his mother to dye it dark. But as soon as his interview with my husband was ended, he ran to his mother, and whispered in eager haste that she need not mind the dyeing now, he never would scold about his hair being light again, since he had seen that General Custer’s was yellow.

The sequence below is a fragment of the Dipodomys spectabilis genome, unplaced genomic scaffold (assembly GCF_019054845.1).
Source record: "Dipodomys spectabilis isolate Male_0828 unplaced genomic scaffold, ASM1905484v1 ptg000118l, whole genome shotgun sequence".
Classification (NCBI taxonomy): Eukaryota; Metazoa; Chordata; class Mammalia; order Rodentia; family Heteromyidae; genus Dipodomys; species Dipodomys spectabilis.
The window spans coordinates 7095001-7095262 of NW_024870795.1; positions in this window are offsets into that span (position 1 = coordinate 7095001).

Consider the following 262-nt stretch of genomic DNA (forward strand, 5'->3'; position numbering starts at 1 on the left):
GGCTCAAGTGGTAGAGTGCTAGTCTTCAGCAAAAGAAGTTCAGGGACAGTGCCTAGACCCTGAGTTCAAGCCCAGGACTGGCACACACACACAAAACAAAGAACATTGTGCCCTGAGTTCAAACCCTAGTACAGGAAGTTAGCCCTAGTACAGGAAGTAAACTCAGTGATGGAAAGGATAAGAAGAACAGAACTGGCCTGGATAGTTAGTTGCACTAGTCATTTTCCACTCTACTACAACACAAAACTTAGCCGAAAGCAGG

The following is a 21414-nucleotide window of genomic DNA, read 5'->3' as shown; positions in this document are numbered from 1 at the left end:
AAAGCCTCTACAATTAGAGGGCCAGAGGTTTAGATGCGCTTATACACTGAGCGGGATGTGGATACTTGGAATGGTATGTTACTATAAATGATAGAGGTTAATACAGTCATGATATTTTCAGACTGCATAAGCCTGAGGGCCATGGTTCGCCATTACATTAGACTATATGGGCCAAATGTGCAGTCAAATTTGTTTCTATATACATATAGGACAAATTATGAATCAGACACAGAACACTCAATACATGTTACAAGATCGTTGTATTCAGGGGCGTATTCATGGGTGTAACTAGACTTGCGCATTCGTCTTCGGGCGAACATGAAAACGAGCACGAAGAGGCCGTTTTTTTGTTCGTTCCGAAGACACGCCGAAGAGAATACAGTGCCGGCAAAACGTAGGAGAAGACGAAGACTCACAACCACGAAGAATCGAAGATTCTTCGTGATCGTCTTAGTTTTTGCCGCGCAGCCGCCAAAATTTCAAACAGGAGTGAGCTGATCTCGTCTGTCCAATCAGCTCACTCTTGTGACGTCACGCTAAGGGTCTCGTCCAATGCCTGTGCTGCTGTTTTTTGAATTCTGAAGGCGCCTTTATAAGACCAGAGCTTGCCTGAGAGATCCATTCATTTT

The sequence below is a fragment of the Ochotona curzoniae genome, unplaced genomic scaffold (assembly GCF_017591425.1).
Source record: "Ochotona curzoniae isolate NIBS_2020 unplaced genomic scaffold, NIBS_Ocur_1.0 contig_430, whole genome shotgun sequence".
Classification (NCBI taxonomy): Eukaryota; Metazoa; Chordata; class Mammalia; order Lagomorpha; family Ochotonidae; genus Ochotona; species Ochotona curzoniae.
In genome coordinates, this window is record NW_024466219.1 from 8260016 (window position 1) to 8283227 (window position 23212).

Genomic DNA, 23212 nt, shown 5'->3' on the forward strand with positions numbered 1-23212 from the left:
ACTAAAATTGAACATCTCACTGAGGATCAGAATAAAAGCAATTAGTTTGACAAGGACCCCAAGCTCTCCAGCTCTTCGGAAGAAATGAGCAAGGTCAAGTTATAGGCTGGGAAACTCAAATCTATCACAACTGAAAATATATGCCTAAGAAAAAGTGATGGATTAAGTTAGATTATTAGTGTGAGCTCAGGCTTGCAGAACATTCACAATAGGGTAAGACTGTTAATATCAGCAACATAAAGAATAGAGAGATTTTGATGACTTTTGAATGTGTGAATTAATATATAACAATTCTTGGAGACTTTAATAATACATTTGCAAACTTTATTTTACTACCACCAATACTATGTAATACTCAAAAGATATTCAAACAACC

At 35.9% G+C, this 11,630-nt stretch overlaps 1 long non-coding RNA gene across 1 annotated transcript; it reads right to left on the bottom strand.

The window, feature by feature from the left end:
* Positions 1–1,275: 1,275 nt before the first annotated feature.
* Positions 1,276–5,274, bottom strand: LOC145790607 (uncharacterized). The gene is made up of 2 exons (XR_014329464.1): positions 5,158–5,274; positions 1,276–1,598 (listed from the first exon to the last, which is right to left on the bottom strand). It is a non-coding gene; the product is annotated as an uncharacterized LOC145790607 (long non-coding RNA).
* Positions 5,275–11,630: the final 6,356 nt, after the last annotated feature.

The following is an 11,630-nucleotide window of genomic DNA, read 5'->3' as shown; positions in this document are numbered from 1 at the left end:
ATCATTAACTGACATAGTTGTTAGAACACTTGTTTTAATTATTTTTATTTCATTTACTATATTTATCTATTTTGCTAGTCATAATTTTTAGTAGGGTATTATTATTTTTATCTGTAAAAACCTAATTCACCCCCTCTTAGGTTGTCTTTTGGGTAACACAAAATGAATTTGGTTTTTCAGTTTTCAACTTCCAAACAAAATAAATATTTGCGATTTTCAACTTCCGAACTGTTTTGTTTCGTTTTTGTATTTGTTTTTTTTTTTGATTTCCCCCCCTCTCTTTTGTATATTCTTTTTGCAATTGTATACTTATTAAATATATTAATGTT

As I look back and consider what a descent the major­ generals of the war made, on returning to their lineal rank in the regular army after the surrender at Appomattox, I wonder how they took the new order of things so calmly, or that they so readily adapted themselves to the positions they had filled before the firing on Sumter in 1861. General Custer held his commission as brevet major-general for nearly a year after the close of hostilities, and until relieved in Texas. He did not go at once to his regiment, the Fifth Cavalry, and take up the command of sixty men in place of thousands, as other officers of the regular army were obliged to do, but was placed on waiting orders, and recommended to the lieuten­ ant-colonelcy of one of the new regiments of cavalry, for five new ones had been formed that summer, making ten in all. In the autumn, the appointment to the Seventh Cavalry came, with orders to go to Fort Garland. One would have imag­ ined, by the jubilant manner in which this official document was unfolded and read to me. that it was the inheritance of a principality. :rv[y husband instantly began to go over the “good sides” of the question. He was so given to dwelling on the high lights of any picture his imagination painted, that the background, which might mean hardships and dep­ rivations, became indefinite in outline, and obscure enough in detail to please the most modern impressionists. Out of our camp luggage a map was produced, and Fort Garland was discovered, after long prowling about with the first fin­ ger, in the space given to the Rocky Mountains. Then he launched into visions of what unspeakable pleasure he would have, fishing for mountain trout and hunting deer. As I cared nothing for fishing, and was afraid of a gun, I don’t recall my veins bounding as his did over the prospect; but the embryo fisherman and Nimrod was so sanguine over his